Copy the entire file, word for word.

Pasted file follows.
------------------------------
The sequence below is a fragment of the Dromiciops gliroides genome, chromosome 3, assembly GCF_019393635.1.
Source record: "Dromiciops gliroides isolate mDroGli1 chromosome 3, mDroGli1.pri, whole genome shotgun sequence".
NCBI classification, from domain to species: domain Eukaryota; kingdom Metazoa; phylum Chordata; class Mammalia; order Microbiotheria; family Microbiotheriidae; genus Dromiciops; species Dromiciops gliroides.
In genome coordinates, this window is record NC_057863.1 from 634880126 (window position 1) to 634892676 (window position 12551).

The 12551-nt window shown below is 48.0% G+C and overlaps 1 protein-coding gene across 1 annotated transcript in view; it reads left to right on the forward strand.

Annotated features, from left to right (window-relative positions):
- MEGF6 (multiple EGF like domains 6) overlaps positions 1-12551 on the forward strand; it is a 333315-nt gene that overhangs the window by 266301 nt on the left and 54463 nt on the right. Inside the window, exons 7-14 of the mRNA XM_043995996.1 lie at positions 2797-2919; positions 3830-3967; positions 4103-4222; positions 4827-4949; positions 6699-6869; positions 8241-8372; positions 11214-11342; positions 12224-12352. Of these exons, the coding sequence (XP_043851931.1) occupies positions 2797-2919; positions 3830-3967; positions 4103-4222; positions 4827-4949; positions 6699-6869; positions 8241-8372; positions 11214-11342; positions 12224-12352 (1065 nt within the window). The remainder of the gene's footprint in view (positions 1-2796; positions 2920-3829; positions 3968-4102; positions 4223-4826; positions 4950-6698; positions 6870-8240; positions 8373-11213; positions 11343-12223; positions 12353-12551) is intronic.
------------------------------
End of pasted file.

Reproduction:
The sequence below is a fragment of the Dromiciops gliroides genome, chromosome 3, assembly GCF_019393635.1.
Source record: "Dromiciops gliroides isolate mDroGli1 chromosome 3, mDroGli1.pri, whole genome shotgun sequence".
NCBI classification, from domain to species: domain Eukaryota; kingdom Metazoa; phylum Chordata; class Mammalia; order Microbiotheria; family Microbiotheriidae; genus Dromiciops; species Dromiciops gliroides.
In genome coordinates, this window is record NC_057863.1 from 634880126 (window position 1) to 634892676 (window position 12551).

The 12551-nt window shown below is 48.0% G+C and overlaps 1 protein-coding gene across 1 annotated transcript in view; it reads left to right on the forward strand.

Annotated features, from left to right (window-relative positions):
- MEGF6 (multiple EGF like domains 6) overlaps positions 1-12551 on the forward strand; it is a 333315-nt gene that overhangs the window by 266301 nt on the left and 54463 nt on the right. Inside the window, exons 7-14 of the mRNA XM_043995996.1 lie at positions 2797-2919; positions 3830-3967; positions 4103-4222; positions 4827-4949; positions 6699-6869; positions 8241-8372; positions 11214-11342; positions 12224-12352. Of these exons, the coding sequence (XP_043851931.1) occupies positions 2797-2919; positions 3830-3967; positions 4103-4222; positions 4827-4949; positions 6699-6869; positions 8241-8372; positions 11214-11342; positions 12224-12352 (1065 nt within the window). The remainder of the gene's footprint in view (positions 1-2796; positions 2920-3829; positions 3968-4102; positions 4223-4826; positions 4950-6698; positions 6870-8240; positions 8373-11213; positions 11343-12223; positions 12353-12551) is intronic.